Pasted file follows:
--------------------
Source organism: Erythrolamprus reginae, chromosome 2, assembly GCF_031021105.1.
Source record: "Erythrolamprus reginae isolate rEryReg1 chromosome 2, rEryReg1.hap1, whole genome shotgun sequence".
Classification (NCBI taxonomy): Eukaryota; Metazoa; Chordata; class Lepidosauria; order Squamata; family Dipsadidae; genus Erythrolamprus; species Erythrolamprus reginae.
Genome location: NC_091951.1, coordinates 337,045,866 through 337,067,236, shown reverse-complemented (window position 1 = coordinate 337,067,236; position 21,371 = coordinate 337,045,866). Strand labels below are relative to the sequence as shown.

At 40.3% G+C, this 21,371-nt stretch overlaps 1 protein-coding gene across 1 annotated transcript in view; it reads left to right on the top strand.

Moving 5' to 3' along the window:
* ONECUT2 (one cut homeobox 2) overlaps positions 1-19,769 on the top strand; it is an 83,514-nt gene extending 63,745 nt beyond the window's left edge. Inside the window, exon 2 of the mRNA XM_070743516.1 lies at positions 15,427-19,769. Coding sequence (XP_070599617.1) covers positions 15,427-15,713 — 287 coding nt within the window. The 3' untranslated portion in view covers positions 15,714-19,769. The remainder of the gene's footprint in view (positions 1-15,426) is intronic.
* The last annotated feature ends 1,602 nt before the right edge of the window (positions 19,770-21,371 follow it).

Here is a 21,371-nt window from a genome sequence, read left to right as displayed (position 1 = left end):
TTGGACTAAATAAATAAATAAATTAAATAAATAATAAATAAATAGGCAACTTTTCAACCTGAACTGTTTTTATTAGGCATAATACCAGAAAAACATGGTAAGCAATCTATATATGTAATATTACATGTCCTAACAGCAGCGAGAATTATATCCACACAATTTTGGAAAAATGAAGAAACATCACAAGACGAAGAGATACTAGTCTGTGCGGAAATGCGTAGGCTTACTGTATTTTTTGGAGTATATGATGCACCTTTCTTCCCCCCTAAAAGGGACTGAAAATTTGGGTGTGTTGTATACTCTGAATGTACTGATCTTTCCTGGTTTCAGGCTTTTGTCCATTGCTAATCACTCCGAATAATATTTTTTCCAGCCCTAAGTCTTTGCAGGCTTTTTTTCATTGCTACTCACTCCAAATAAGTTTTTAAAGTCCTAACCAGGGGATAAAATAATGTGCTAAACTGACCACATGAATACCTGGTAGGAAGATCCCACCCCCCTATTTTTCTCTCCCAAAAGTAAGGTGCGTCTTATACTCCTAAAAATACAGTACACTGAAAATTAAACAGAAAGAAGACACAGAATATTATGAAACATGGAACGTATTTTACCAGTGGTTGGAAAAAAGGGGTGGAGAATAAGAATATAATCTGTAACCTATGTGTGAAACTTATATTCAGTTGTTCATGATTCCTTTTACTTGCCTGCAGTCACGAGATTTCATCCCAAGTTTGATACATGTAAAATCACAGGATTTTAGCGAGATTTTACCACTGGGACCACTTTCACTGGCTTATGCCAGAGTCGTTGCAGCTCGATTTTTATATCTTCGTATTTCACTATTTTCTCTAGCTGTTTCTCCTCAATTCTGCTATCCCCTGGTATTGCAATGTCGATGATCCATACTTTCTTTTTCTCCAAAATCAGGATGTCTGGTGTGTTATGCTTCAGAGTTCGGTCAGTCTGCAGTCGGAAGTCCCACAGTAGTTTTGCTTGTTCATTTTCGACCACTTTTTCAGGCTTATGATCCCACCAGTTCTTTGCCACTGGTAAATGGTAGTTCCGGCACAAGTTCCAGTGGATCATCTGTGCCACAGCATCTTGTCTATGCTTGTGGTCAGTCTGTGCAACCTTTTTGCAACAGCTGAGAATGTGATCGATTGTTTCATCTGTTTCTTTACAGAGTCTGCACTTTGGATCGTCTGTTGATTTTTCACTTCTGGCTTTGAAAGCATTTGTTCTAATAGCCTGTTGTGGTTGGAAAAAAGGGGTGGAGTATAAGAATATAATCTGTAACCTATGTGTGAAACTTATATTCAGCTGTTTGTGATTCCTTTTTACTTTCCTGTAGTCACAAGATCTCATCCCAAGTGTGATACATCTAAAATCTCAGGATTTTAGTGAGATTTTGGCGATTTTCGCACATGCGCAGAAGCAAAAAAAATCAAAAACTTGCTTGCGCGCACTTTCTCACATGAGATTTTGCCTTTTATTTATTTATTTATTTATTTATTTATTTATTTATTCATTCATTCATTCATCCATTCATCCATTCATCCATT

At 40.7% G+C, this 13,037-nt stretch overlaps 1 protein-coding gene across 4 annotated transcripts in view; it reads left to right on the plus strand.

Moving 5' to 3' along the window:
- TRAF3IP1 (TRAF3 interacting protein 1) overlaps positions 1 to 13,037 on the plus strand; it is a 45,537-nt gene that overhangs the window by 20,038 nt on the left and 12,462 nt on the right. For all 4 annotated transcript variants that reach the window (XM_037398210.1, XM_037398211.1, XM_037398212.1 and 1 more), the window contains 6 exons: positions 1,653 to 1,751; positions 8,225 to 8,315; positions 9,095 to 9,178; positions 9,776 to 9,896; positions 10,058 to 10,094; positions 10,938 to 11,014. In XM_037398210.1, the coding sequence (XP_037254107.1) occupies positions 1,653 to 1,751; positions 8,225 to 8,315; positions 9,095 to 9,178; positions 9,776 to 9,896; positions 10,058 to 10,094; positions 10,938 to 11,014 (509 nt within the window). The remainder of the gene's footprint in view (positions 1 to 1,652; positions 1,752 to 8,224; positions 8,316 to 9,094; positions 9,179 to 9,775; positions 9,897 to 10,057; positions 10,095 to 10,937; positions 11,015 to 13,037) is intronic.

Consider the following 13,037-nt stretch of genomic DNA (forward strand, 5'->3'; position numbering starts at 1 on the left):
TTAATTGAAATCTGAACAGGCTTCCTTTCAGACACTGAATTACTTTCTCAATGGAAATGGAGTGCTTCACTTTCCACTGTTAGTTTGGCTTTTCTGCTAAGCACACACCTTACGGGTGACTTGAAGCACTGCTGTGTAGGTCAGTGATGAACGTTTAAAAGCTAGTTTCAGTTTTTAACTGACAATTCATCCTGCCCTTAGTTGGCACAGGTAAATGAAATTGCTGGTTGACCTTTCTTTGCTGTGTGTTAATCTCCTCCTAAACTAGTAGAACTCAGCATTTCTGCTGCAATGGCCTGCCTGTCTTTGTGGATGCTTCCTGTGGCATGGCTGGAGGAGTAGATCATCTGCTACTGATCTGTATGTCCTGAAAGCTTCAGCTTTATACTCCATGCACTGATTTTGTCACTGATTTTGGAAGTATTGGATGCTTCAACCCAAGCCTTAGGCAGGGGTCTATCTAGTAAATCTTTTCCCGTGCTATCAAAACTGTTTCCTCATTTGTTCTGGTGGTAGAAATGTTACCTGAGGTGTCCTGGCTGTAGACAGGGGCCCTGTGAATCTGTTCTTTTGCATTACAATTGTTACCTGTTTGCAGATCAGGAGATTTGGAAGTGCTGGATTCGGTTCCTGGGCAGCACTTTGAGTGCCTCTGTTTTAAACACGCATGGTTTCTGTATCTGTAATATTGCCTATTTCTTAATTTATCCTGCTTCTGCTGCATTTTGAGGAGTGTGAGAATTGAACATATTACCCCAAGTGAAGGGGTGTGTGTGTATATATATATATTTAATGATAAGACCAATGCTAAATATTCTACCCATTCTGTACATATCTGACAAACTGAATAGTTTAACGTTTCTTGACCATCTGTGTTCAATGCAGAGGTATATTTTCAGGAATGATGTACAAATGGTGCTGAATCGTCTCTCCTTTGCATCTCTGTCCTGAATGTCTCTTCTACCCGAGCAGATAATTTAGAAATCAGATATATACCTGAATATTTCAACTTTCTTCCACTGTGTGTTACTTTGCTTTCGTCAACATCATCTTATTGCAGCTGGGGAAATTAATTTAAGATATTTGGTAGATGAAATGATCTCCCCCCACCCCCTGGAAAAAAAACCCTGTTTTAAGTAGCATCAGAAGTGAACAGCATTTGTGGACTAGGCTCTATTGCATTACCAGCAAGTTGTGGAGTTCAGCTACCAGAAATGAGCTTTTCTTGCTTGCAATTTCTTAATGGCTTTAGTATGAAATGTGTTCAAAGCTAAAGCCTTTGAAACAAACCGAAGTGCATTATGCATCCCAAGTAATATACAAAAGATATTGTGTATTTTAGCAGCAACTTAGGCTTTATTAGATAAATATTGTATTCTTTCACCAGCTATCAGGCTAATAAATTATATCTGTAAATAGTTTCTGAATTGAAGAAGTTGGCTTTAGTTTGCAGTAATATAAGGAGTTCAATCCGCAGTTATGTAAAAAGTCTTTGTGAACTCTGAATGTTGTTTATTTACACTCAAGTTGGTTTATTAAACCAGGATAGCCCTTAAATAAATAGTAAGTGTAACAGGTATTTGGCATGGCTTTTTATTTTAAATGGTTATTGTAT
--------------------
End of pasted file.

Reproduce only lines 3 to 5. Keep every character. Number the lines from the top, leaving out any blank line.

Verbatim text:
Classification (NCBI taxonomy): Eukaryota; Metazoa; Chordata; class Lepidosauria; order Squamata; family Dipsadidae; genus Erythrolamprus; species Erythrolamprus reginae.
Genome location: NC_091951.1, coordinates 337,045,866 through 337,067,236, shown reverse-complemented (window position 1 = coordinate 337,067,236; position 21,371 = coordinate 337,045,866). Strand labels below are relative to the sequence as shown.

At 40.3% G+C, this 21,371-nt stretch overlaps 1 protein-coding gene across 1 annotated transcript in view; it reads left to right on the top strand.